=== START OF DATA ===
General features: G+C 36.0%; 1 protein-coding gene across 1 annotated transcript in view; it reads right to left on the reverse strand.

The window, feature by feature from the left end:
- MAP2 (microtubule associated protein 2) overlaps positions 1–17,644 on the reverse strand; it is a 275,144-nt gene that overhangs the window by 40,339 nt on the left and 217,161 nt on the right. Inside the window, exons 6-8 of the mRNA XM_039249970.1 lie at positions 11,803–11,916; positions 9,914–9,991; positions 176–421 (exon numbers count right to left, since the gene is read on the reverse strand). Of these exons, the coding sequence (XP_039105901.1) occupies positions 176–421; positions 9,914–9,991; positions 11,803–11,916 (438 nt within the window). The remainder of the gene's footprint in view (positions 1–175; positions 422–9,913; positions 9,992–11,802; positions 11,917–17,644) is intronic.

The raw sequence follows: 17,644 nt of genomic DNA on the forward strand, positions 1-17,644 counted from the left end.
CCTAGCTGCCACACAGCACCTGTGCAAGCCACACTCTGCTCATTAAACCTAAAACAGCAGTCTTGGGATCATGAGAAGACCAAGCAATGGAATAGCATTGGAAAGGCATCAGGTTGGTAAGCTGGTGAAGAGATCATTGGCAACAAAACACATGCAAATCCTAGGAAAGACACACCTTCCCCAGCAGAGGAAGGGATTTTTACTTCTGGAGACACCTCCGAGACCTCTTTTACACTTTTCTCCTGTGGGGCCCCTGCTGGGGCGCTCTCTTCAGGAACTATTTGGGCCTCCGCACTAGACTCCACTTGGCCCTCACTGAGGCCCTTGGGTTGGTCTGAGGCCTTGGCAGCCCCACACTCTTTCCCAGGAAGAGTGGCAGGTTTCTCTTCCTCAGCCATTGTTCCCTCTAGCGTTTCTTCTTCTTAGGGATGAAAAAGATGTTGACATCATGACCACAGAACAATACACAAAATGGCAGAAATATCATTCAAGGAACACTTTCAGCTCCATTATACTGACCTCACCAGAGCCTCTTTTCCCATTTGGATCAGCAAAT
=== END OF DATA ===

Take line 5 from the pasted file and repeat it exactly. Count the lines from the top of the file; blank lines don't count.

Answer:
CCTAGCTGCCACACAGCACCTGTGCAAGCCACACTCTGCTCATTAAACCTAAAACAGCAGTCTTGGGATCATGAGAAGACCAAGCAATGGAATAGCATTGGAAAGGCATCAGGTTGGTAAGCTGGTGAAGAGATCATTGGCAACAAAACACATGCAAATCCTAGGAAAGACACACCTTCCCCAGCAGAGGAAGGGATTTTTACTTCTGGAGACACCTCCGAGACCTCTTTTACACTTTTCTCCTGTGGGGCCCCTGCTGGGGCGCTCTCTTCAGGAACTATTTGGGCCTCCGCACTAGACTCCACTTGGCCCTCACTGAGGCCCTTGGGTTGGTCTGAGGCCTTGGCAGCCCCACACTCTTTCCCAGGAAGAGTGGCAGGTTTCTCTTCCTCAGCCATTGTTCCCTCTAGCGTTTCTTCTTCTTAGGGATGAAAAAGATGTTGACATCATGACCACAGAACAATACACAAAATGGCAGAAATATCATTCAAGGAACACTTTCAGCTCCATTATACTGACCTCACCAGAGCCTCTTTTCCCATTTGGATCAGCAAAT